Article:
Need for Speed: World review
A whole city is yours to explore in Need for Speed World, a game that claims to be a freeto- play racing MMO. Though, really, it’s only free up to level ten, and it’s not an MMO. For the first ten levels, it’s an open world arcade racer with a great sense of speed and amazing police chases – but travel past that point and things start to slip.
There are two types of activity available in the huge city: races and pursuits. Completing them earns money and reputation, which unlocks new cars and courses. Single use power-ups are also randomly dropped at the end of each event. Racers gain special abilities such as nitro boost and traffic magnet – an assassination move causing traffic to swerve into the path of the race leader. Pursuit specialists have access to other braces of powers, too.
Pulling up to a glowing race marker lets you kick off a contest with up to seven other nearby players. And here, Need for Speed World lives and dies on its driving model. It’s accessible, fast and addictive for a while, but the lack of handling subtlety robs its races of replay value. It was never going to be a purist’s simulation, but the perfect racing line always takes second place to raw speed and gratuitous power-up usage, which means there’s little incentive to master the courses and the outcome is often decided by luck.
The pursuits, however, are brilliant. Ramming a police car flings you into an instanced version of the city where you’ll find yourself hunted by an army of angry cops. Power-ups and environmental hazards can be used to outwit your pursuers and every crime you commit earns more rep. It’s an intense and relentless mode that makes good use of the whole city. It’s a shame that the most fun you can have here is on your own, but the pursuits alone make the free client worth downloading.
To progress past level ten you have to buy the Starter Pack for £15, which raises the level cap to 50, giving you access to the most powerful cars, more vehicle customisation and tracks. I found getting from level six to ten to be a grind in itself, and the lure of more powerful cars wasn’t enough to pique my interest. Customisation options are purely aesthetic. Car tuning consists of upgrade packs that provide a choice of three identical stat upgrades which look slightly different. Outside of the decal customisation system, there was nothing I could to do make my car feel like my own.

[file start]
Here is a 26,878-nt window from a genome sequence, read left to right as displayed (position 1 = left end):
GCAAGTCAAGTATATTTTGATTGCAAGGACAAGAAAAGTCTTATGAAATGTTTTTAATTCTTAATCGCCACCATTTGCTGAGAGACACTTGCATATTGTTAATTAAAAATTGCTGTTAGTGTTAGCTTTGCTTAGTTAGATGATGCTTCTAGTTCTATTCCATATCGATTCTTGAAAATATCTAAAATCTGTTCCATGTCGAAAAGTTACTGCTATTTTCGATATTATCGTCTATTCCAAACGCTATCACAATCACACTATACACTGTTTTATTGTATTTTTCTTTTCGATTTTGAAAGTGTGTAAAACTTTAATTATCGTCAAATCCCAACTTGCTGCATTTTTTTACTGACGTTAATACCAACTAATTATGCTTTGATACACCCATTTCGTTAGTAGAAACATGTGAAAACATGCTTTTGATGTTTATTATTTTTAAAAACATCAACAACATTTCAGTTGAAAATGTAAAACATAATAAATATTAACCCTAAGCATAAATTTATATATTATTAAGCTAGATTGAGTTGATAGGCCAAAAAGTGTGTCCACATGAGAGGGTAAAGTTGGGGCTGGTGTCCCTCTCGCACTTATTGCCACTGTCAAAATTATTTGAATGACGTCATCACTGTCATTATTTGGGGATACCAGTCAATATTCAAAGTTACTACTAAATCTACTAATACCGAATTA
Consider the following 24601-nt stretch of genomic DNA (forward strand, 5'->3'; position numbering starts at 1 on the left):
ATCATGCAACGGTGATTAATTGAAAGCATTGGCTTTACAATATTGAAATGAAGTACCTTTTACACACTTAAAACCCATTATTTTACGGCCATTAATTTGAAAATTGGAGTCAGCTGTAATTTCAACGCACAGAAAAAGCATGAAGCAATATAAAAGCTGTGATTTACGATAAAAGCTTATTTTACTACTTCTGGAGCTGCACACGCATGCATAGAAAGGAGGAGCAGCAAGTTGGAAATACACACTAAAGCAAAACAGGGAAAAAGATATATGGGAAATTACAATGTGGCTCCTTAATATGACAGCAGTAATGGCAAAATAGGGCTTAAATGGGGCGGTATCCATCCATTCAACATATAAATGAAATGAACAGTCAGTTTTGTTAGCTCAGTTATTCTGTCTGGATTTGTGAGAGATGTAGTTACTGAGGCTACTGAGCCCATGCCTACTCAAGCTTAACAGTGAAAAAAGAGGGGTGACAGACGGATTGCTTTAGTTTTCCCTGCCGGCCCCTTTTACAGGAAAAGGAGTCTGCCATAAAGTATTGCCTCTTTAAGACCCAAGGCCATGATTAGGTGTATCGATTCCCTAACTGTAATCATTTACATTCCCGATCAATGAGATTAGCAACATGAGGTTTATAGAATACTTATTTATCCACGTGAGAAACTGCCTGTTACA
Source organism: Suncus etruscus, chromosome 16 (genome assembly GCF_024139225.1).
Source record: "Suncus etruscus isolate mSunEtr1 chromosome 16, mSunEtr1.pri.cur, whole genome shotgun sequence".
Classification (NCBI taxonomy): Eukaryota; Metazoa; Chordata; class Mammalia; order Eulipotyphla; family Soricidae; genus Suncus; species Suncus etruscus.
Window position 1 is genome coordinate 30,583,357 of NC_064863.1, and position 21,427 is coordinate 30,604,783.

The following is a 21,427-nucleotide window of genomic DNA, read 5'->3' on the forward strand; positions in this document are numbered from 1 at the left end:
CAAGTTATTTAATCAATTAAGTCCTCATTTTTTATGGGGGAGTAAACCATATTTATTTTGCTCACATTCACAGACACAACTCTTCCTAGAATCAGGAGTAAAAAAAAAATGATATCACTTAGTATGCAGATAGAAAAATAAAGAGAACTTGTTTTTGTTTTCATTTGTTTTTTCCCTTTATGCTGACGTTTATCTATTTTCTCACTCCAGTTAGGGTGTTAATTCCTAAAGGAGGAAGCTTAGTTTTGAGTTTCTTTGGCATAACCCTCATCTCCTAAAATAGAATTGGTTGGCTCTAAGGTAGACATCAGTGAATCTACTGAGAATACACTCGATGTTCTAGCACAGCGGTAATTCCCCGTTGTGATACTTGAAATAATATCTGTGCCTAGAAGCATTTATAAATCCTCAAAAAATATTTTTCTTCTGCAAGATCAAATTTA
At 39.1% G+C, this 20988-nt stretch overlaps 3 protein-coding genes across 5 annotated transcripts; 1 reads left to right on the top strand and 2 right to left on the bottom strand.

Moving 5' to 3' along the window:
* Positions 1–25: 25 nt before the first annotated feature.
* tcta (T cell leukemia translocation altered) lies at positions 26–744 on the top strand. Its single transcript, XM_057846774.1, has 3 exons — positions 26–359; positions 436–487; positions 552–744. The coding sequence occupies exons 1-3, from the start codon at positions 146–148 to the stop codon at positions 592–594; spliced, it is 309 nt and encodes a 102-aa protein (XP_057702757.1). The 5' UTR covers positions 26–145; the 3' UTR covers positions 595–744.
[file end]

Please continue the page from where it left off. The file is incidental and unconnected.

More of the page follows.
There are also micro-transactions; this is where things get silly. At any time you can spend the game’s paid for in-game currency, SpeedBoost, to buy power-ups at about 12p a shot or, ridiculously, to rent a super-car for three days. These cars are far more powerful than the cars you have to work hard to earn and can be taken, restriction-free, in to any race. I rented a Lamborghini for around 1500 SpeedBoost, the equivalent of just under £4. Yes, that’s £4 to rent a virtual car that disappears without a trace after three days.
Need for Speed World can never be seriously competitive with these overpowered, overpriced vehicles roaming its streets. Better to get the free client, explore and enjoy the magnificent pursuits. You’ll likely be done long before level ten looms.
An entertaining arcade racer with outstanding car chases, undone by its micro-transactions and lack of depth.